Tissue Microarray Sampling Strategy for Prostate Cancer Biomarker Analysis


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Abstract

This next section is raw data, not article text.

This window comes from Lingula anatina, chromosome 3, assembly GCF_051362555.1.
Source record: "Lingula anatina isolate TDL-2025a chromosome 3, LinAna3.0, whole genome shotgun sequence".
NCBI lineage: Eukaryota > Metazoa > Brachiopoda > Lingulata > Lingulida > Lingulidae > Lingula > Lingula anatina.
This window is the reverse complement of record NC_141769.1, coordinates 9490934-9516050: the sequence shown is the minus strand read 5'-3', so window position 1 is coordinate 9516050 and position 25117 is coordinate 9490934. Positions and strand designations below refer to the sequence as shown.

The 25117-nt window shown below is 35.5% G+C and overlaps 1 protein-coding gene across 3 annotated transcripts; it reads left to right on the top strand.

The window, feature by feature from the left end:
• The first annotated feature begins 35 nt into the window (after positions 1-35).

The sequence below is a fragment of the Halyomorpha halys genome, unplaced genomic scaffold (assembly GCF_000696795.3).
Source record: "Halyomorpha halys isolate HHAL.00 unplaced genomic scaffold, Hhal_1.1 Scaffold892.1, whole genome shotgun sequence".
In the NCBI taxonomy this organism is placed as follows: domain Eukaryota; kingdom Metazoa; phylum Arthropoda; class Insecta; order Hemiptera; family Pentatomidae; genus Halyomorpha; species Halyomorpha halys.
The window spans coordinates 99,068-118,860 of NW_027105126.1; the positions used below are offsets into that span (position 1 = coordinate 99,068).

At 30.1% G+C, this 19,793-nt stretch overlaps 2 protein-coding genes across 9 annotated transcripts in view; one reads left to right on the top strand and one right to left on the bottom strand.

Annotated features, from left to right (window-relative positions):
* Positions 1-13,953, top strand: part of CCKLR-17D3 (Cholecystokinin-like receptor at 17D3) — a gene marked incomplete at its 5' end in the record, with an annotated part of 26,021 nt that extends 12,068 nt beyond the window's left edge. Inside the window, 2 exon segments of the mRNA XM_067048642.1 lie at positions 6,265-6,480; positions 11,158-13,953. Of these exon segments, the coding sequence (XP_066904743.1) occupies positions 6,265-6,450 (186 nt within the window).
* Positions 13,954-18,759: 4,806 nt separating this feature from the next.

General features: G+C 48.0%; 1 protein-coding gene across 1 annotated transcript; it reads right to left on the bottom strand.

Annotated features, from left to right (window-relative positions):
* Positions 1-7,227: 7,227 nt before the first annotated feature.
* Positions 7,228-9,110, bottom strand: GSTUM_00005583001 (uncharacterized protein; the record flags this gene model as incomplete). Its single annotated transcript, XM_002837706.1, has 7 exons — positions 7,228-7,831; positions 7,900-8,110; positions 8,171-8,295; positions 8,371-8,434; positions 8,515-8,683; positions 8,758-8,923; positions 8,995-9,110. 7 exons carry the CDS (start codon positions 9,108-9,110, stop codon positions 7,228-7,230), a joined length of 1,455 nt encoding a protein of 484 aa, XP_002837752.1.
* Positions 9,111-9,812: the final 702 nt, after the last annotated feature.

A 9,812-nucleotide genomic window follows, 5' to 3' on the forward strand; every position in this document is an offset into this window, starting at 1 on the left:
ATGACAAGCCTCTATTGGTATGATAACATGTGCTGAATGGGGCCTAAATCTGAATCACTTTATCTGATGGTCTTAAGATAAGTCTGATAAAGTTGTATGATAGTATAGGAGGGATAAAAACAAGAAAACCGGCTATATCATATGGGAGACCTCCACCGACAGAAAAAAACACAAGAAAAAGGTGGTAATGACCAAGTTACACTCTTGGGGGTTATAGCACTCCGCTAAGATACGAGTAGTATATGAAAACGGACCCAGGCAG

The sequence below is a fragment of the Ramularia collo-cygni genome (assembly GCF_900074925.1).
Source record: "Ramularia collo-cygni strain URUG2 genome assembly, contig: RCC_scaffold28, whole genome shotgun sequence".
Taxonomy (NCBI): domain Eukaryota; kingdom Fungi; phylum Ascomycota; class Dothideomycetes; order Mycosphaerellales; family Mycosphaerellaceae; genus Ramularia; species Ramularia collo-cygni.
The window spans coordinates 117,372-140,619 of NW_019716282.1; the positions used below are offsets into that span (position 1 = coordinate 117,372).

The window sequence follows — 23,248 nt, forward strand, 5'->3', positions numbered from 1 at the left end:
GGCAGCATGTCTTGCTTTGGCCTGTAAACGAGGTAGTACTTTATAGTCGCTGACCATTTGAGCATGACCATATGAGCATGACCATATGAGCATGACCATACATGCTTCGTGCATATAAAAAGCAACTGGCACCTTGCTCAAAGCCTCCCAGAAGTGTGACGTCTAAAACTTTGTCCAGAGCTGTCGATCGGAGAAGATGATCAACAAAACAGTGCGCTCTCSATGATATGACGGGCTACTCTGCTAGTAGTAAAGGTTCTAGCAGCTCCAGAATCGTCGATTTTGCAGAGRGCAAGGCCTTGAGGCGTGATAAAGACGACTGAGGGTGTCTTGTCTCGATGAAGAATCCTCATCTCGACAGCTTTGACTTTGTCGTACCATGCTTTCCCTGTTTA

High-density tissue microarrays (TMA) are useful for profiling protein expression in a large number of samples but their use for clinical biomarker studies may be limited in heterogeneous tumors like prostate cancer. In this study, the optimization and validation of a tumor sampling strategy for a prostate cancer outcomes TMA is performed. Prostate cancer proliferation determined by Ki-67 immunohistochemistry was tested. Ten replicate measurements of proliferation using digital image analysis (CAS200, Bacus Labs, Lombard, IL, USA) were made on 10 regions of prostate cancer from a standard glass slide. Five matching tissue microarray sample cores (0.6 mm diameter) were sampled from each of the 10 regions in the parallel study. A bootstrap resampling analysis was used to statistically simulate all possible permutations of TMA sample number per region or sample. Statistical analysis compared TMA samples with Ki-67 expression in standard pathology immunohistochemistry slides. The optimal sampling for TMA cores was reached at 3 as fewer TMA samples significantly increased Ki-67 variability and a larger number did not significantly improve accuracy. To validate these results, a prostate cancer outcomes tissue microarray containing 10 replicate tumor samples from 88 cases was constructed. Similar to the initial study, 1 to 10 randomly selected cores were used to evaluate the Ki-67 expression for each case, computing the 90th percentile of the expression from all samples used in each model. Using this value, a Cox proportional hazards analysis was performed to determine predictors of time until prostate-specific antigen (PSA) recurrence after radical prostatectomy for clinically localized prostate cancer. Examination of multiple models demonstrated that 4 cores was optimal. Using a model with 4 cores, a Cox regression model demonstrated that Ki-67 expression, preoperative PSA, and surgical margin status predicted time to PSA recurrence with hazard ratios of 1.49 (95% confidence interval [CI] 1.01–2.20, p = 0.047), 2.36 (95% CI 1.15–4.85, p = 0.020), and 9.04 (95% CI 2.42–33.81, p = 0.001), respectively. Models with 3 cores to determine Ki-67 expression were also found to predict outcome. In summary, 3 cores were required to optimally represent Ki-67 expression with respect to the standard tumor slide. Three to 4 cores gave the optimal predictive value in a prostate cancer outcomes array. Sampling strategies with fewer than 3 cores may not accurately represent tumor protein expression. Conversely, more than 4 cores will not add significant information. This prostate cancer outcomes array should be useful in evaluating other putative prostate cancer biomarkers.

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